From The Collaborative International Dictionary of English v.0.48:

Collar \Col"lar\, v. t. [imp. & p. p. Collared; p. pr. & vb.
   n. Collaring.]
   1. To seize by the collar.
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   2. To put a collar on.

   3. to arrest, as a wanted criminal. Same as {put the collar

   To collar beef (or other meat), to roll it up, and bind it
      close with a string preparatory to cooking it.
      [1913 Webster] collarbone

From The Collaborative International Dictionary of English v.0.48:

Collar \Col"lar\, n. [OE. coler, coller, OF. colier, F. collier,
   necklace, collar, fr. OF. col neck, F. cou, fr. L. collum;
   akin to AS. heals, G. & Goth. hals. Cf. Hals, n.]
   1. Something worn round the neck, whether for use, ornament,
      restraint, or identification; as, the collar of a coat; a
      lady's collar; the collar of a dog.
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   2. (Arch.)
      (a) A ring or cincture.
      (b) A collar beam.
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   3. (Bot.) The neck or line of junction between the root of a
      plant and its stem. --Gray.
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   4. An ornament worn round the neck by knights, having on it
      devices to designate their rank or order.
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   5. (Zool.)
      (a) A ringlike part of a mollusk in connection with
      (b) A colored ring round the neck of a bird or mammal.
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   6. (Mech.) A ring or round flange upon, surrounding, or
      against an object, and used for restraining motion within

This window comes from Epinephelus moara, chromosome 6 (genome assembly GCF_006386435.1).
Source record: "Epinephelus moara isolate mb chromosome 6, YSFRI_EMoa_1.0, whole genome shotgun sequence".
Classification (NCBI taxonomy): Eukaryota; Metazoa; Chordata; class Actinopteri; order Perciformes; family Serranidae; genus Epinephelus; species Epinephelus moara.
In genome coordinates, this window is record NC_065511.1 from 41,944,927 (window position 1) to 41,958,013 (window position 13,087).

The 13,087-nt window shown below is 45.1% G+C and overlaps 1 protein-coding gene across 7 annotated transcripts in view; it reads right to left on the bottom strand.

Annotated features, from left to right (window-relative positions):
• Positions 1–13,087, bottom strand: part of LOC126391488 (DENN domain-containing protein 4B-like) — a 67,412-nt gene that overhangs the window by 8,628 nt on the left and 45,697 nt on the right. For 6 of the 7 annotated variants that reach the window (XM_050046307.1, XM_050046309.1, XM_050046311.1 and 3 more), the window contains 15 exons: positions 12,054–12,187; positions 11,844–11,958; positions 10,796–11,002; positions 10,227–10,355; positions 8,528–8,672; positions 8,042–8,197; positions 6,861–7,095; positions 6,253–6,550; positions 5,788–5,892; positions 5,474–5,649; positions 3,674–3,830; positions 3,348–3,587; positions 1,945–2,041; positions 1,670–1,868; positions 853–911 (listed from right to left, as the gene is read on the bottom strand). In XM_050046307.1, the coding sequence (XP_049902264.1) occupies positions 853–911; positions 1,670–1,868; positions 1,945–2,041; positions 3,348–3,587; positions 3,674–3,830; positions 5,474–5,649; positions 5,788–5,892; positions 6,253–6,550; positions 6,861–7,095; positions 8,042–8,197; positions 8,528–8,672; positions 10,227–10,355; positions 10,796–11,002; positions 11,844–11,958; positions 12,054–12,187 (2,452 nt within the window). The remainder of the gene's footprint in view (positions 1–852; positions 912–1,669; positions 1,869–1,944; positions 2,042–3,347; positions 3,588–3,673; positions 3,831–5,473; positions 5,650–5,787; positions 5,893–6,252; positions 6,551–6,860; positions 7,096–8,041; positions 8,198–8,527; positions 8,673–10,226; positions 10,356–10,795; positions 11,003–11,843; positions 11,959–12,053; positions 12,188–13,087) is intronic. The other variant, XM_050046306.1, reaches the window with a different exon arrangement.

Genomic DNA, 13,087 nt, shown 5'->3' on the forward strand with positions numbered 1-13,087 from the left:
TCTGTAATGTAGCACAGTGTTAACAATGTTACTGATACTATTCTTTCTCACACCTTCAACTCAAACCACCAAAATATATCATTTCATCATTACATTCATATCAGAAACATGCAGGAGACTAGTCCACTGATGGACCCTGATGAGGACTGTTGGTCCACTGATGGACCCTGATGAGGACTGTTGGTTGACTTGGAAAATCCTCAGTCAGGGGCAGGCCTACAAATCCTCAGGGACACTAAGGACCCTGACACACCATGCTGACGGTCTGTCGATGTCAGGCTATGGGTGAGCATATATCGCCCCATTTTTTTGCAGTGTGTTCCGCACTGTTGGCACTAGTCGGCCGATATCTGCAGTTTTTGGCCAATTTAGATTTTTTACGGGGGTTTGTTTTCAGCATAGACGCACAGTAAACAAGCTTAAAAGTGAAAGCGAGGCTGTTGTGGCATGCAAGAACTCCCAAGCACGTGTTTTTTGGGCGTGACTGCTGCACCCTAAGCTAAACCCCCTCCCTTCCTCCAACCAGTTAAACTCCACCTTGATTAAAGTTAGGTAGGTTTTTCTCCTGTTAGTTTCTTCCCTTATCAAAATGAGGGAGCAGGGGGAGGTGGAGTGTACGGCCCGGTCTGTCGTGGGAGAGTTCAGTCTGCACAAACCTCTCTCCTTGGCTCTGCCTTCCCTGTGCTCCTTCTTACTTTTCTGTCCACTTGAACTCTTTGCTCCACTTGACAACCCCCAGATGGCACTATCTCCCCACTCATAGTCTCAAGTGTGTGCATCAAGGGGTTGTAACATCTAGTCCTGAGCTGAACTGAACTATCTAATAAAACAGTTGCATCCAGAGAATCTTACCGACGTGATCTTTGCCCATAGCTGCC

given limits, or for holding something to its place, or
      for hiding an opening around an object; as, a collar on a
      shaft, used to prevent endwise motion of the shaft; a
      collar surrounding a stovepipe at the place where it
      enters a wall. The flanges of a piston and the gland of a
      stuffing box are sometimes called collars.
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   7. (Naut.) An eye formed in the bight or bend of a shroud or
      stay to go over the masthead; also, a rope to which
      certain parts of rigging, as dead-eyes, are secured.
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   8. (Mining) A curb, or a horizontal timbering, around the
      mouth of a shaft. --Raymond.
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   Collar beam (Arch.), a horizontal piece of timber
      connecting and tying together two opposite rafters; --
      also, called simply collar.

   Collar of brawn, the quantity of brawn bound up in one
      parcel. [Eng.] --Johnson.

   Collar day, a day of great ceremony at the English court,
      when persons, who are dignitaries of honorary orders, wear
      the collars of those orders.

   To slip the collar, to get free; to disentangle one's self
      from difficulty, labor, or engagement. --Spenser.
      [1913 Webster]
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